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Shire velocipede, 1879Photographed in 1914 with Smithsonian Curator George C. Maynard

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Shire velocipede, 1879Photographed in 1914 with Smithsonian Curator George C. Maynard
Smithsonian Institution, Negative #: 56-795

IN CONTEXT

This object appears in the following sections:


Technology
Smithsonian Bicycle Collection — The collection, about 1875-1881

OTHER VIEWS
Shire velocipede, 1879
Shire velocipede, 1879

RELATED OBJECTS
Velocipede


Shire velocipede
Catalog #: 248,087, Accession #: 47,898
In collection
From the Smithsonian Collection

This velocipede was donated to the Smithsonian in 1907. It was built at a rather late date for this type of vehicle: the high, wire-wheeled Ordinary was already on the market by 1879. The machine bears a brass plate marked "J. Shire, Patent Reallowed May 10, 1879, Detroit, Mich." Patent Office records reveal the fact that John Shire of Detroit was granted Patent 216,231 covering "improvement in velocipedes" on 3 June 1879. The Shire velocipede in the collection is similar to the drawing accompanying the patent application. No patents were granted to Shire on the date appearing on the plate attached to the machine.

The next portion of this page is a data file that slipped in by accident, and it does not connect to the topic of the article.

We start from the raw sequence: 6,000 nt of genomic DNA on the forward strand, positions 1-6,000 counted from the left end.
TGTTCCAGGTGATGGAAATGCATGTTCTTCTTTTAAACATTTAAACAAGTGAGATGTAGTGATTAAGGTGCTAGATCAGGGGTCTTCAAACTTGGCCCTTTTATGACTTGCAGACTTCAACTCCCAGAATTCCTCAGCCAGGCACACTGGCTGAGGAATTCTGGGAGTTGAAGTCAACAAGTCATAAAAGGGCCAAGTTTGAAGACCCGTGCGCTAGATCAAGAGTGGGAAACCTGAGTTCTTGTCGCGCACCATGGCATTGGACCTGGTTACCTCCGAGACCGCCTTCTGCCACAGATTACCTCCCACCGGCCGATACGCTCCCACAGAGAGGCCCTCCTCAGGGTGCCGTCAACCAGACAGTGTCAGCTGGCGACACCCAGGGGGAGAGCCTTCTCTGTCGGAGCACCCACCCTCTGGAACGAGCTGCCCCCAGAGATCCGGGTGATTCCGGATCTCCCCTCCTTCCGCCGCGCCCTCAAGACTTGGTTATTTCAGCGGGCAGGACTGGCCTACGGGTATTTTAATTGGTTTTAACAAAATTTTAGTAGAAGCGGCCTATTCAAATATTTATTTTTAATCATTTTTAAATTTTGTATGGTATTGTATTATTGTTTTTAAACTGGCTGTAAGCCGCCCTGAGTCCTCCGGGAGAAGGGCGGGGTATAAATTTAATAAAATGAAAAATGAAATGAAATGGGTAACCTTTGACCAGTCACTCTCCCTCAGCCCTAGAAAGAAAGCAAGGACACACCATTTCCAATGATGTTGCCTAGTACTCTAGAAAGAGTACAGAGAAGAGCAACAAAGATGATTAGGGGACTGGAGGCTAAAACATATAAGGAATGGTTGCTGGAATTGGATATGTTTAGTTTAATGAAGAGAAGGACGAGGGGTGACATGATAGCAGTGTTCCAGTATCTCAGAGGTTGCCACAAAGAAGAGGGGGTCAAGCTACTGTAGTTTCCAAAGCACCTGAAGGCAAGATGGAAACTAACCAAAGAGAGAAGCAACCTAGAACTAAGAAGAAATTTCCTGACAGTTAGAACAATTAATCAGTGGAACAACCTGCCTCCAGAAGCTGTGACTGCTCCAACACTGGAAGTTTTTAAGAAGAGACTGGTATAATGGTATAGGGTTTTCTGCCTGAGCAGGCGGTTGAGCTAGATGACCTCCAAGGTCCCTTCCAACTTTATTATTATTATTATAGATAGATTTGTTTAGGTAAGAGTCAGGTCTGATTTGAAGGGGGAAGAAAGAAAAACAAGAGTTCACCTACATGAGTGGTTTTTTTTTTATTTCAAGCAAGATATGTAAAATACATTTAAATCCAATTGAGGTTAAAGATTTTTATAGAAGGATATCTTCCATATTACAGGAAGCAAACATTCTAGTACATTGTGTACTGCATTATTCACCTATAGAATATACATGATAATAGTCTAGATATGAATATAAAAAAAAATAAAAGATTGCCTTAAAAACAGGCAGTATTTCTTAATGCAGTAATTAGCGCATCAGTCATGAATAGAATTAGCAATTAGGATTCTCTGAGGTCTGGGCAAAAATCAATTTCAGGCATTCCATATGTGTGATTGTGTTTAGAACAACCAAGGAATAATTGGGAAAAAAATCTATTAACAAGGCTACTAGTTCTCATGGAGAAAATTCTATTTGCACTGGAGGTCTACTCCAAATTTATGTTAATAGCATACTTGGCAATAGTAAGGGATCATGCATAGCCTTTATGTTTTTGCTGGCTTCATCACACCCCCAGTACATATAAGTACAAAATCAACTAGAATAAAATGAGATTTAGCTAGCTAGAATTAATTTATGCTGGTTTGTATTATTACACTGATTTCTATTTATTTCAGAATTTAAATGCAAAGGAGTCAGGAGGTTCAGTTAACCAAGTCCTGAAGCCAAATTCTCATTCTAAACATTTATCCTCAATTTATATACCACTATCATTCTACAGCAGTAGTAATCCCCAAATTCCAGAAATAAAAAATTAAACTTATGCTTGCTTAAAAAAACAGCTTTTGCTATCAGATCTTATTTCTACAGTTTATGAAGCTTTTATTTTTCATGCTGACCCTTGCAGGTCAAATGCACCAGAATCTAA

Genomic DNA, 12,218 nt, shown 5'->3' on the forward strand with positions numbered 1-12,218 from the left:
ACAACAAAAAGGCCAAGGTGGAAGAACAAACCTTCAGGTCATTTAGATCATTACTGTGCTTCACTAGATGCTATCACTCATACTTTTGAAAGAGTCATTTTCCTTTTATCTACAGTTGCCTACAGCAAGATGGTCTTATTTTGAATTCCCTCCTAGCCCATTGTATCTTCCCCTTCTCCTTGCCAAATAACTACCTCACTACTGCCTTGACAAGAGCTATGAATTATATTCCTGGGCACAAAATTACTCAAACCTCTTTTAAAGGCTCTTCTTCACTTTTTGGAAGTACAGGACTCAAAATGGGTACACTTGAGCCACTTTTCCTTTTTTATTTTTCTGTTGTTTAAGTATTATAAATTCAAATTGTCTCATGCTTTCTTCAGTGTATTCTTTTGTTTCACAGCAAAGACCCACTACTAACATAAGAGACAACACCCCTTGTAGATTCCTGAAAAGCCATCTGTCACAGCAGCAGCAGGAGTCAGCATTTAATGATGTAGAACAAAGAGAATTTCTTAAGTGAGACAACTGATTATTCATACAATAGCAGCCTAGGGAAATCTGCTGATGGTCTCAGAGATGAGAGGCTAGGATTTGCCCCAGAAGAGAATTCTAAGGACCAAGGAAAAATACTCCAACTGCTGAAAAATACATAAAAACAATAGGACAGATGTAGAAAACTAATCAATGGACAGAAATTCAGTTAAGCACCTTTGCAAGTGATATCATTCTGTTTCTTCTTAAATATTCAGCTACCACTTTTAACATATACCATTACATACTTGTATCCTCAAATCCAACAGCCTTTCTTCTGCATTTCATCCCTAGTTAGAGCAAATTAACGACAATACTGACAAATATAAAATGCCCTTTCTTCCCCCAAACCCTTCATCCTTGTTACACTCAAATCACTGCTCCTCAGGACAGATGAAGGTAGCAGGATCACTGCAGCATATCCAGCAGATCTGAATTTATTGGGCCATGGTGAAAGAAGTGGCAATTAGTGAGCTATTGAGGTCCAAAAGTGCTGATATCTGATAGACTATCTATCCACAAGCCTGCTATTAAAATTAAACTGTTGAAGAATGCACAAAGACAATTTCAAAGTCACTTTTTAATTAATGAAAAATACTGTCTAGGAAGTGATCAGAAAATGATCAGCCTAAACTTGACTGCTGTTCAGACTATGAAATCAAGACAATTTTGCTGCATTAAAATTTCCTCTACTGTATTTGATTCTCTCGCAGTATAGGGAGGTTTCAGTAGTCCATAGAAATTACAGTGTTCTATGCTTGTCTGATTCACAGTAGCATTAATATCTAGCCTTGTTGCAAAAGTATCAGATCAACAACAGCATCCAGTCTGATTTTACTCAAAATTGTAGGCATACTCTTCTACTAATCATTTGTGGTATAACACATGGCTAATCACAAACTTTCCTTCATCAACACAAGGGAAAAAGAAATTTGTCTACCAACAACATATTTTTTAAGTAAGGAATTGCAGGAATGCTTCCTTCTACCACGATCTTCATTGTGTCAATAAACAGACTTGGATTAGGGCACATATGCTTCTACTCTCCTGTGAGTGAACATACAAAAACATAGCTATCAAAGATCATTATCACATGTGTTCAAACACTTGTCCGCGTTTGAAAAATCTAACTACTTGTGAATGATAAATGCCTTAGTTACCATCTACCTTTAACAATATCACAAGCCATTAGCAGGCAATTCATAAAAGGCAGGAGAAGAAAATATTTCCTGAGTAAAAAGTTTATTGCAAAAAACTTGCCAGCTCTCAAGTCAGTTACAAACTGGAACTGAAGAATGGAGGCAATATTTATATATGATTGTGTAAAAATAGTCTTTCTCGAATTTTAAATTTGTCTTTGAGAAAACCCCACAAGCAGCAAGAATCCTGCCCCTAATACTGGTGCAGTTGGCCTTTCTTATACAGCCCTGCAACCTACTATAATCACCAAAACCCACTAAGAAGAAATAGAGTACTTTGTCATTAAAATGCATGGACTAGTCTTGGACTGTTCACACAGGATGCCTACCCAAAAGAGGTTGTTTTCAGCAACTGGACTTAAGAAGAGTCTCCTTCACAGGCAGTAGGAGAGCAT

Physical Description

Artifact. The forked frame and the front-wheel fork are both made of wood with iron reinforcements. The front-wheel fork pivots at the front of the frame, straight wooden handlebars surmounting it. Also serving as a pivot point for the front fork is the upper end of a nearly vertical wooden brace, the lower end of which is connected by iron bars to the lower extremity of the frame. Both the wheels have wooden hubs, spokes, and felloes, with thin metal tires. Each wheel has 14 spokes staggered in the hub. The diameter of the front wheel is 38 inches and of the rear, 28 3/4 inches. Wooden crank arms, having a 5-inch throw but not adjustable as to their working length, are attached to the front axle. Spool-shaped wooden pedals are mounted at the ends of the arms. Oil cups are mounted at each end of the two axles. A wide wooden mudguard is affixed above the rear wheel. The saddle is made of wood, canvas, and leather. There is no brake. The finish on this velocipede is black with both gold and red striping. The mudguard bears a large piece of gold-leaf scrollwork similar to that found on Concord coaches and other horse-drawn commercial vehicles, and the front fork bears gold-leaf scrollwork that is more delicate.

Details
Date Made:
1879
Locations:
Michigan
Credit:
Gift of C. Howard Buckler

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